The trail is paved and interpretive signs point out fun facts about the tundra as it winds its way through this interesting treeless landscape.
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4. Catch a Glimpse of Past Homesteading Life at Holzwarth Historic Site
In the early 1900s, the Holzwarth family set out to make a home in the Colorado wilds. Large swaths of land were still available for homesteading during this time, so John Holzwarth snatched up 160 acres in the Kawuneeche Valley. The Holzwarths operated a guest ranch near the Colorado River until the National Park Service acquired the land in 1975 for incorporation into the park.
Cabins from the original homestead still remain at the Holzwarth Historic Site and visitors can poke around the old buildings to see how homesteaders lived nearly a century ago.
It’s a half-mile walk to the historic site from the trailhead located off Trail Ridge Road, about eight miles north of the Grand Lake Entrance on the west side of the park.
5. See the Headwaters of the Colorado River
Originating on the western side of Rocky Mountain National Park, the Colorado River is the American West’s mightiest river.
The Colorado, which runs 1,450 miles from the Continental Divide to the Gulf of California, provides water for millions of people and irrigation water for much of the West’s food crops. Its headwaters are quite humble compared to the roaring rapids seen downstream, which makes it a great fly fishing spot for visitors to the park.
For views of the uppermost sections of the Colorado River, hike along the Colorado River Trail, which can be accessed via the Trail Ridge Road. You can also view the actual headwaters of the Colorado at La Poudre Pass via the unpaved Long Draw Road.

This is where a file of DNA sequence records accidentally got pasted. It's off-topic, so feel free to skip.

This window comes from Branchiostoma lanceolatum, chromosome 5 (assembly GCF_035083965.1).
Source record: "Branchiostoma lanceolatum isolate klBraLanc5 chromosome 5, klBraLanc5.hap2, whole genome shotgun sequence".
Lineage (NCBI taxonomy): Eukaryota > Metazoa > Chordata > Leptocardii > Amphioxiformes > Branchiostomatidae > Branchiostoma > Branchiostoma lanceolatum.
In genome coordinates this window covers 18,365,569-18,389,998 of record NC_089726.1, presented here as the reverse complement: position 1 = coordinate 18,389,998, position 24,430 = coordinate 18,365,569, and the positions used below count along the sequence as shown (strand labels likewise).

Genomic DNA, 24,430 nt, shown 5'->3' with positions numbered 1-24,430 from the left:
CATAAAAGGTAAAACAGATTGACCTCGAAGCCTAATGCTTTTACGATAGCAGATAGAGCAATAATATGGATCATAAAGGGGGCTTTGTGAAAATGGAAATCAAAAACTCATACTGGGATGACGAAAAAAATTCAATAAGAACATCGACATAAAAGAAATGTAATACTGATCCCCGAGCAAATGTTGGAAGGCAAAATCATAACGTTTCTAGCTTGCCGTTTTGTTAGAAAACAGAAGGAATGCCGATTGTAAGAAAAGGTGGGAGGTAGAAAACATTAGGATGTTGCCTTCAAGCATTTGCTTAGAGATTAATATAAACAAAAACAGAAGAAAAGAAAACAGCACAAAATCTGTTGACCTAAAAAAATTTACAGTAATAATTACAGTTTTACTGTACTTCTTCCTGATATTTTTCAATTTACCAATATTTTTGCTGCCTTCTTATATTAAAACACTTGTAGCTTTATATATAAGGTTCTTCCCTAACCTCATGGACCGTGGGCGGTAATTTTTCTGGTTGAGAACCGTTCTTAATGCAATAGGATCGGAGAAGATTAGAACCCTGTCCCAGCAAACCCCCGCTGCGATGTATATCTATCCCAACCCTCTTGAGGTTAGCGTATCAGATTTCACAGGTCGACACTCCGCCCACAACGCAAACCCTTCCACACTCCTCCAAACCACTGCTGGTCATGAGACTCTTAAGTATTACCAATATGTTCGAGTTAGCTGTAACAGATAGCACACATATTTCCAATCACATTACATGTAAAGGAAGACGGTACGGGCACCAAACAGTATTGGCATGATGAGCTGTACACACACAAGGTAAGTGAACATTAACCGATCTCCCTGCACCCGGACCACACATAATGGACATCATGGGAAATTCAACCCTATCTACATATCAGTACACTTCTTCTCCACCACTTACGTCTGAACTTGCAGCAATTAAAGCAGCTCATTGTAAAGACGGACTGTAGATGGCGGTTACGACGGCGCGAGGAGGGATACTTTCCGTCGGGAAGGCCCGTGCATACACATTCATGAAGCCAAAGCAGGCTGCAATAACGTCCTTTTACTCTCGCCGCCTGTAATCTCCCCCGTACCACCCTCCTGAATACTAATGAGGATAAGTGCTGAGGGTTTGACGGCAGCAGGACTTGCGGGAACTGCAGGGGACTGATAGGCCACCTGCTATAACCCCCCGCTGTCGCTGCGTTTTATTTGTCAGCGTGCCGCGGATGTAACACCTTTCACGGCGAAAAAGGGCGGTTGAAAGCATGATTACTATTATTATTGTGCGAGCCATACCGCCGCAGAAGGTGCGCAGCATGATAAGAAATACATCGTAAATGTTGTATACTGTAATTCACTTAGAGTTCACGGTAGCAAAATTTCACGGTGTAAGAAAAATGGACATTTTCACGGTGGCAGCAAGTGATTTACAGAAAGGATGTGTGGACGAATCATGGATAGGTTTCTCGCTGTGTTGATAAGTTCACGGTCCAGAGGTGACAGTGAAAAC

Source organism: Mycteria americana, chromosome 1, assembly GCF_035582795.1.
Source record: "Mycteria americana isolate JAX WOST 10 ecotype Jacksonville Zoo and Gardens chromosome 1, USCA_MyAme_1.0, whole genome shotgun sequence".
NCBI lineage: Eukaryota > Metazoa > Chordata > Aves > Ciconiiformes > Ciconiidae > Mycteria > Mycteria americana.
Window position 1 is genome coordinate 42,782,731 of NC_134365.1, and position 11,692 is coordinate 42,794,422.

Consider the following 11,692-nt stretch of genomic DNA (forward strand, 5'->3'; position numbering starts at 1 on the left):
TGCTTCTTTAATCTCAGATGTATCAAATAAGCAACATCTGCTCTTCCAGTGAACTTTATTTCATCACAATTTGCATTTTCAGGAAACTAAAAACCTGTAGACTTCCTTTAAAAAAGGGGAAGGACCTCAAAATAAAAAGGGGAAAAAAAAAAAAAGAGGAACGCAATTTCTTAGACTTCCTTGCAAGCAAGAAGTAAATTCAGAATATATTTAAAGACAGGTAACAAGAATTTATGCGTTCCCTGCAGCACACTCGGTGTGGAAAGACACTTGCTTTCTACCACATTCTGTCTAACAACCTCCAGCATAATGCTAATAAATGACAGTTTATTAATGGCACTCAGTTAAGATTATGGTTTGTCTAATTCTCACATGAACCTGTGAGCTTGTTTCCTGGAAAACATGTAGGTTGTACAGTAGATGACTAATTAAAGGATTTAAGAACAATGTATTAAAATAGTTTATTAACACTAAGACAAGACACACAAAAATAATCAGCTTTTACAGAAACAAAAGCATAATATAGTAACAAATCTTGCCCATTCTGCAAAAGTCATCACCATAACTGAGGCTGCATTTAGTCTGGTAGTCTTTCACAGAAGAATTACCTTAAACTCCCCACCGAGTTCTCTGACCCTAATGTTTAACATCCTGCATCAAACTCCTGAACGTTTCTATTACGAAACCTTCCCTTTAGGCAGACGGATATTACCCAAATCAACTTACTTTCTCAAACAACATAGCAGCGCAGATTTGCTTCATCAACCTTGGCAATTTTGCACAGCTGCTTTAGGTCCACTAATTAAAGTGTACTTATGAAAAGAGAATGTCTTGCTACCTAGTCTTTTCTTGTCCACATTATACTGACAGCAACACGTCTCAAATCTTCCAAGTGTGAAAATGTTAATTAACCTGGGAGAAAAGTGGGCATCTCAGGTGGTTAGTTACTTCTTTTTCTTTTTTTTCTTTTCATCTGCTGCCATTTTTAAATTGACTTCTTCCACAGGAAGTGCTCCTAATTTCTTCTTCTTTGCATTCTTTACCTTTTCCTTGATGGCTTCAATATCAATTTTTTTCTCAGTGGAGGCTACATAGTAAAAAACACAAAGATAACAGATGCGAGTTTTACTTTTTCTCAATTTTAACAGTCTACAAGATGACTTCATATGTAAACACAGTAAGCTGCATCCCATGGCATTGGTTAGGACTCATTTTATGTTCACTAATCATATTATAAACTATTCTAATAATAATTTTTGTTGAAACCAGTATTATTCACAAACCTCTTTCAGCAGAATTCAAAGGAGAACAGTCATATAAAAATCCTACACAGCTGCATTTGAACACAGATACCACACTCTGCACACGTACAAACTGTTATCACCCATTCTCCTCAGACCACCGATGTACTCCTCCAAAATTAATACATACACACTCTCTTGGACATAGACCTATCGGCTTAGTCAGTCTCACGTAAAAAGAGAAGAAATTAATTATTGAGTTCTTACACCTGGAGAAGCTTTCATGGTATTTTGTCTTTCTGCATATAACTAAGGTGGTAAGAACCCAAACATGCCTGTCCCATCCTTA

6. Climb to the Top of a 14,000 Foot Peak
At 14,259 feet, Longs Peaks is the highest mountain in Rocky Mountain National Park and the park’s only 14,000-foot peak.
Although it’s possible to climb Longs Peak in a day, many climbers turn it into a multi-day adventure and camp overnight at the base of the peak. It’s a serious mountain, so some experience is necessary to safely make the climb.
The route requires scrambling over narrow ledges and a bit of route-finding, plus afternoon lightning storms are common so an early start is important.
7. Take a Guided Tour of the Historic Stanley Hotel
Although not technically in Rocky Mountain National Park, the historic Stanley Hotel is a must-see for Estes Park visitors.
This stately hotel opened its doors in 1909 as a health retreat for tuberculosis sufferers, but it’s most famous for being the inspiration for Stephen King’s book-turned-film, The Shining.
King’s imagination ran wild after a stay at the Stanley Hotel in 1974, and now loads of visitors flock to the Stanley Hotel each year thanks to its haunted reputation.
Make the Stanley Hotel your basecamp for exploring Rocky Mountain National Park, or hop on a guided tour of the hotel to learn about the hotel’s history, interesting Colonial architecture, and folklore.
Afterdark tours are also offered and are perfect for those interested in learning more about the Stanley Hotel’s purported paranormal activity.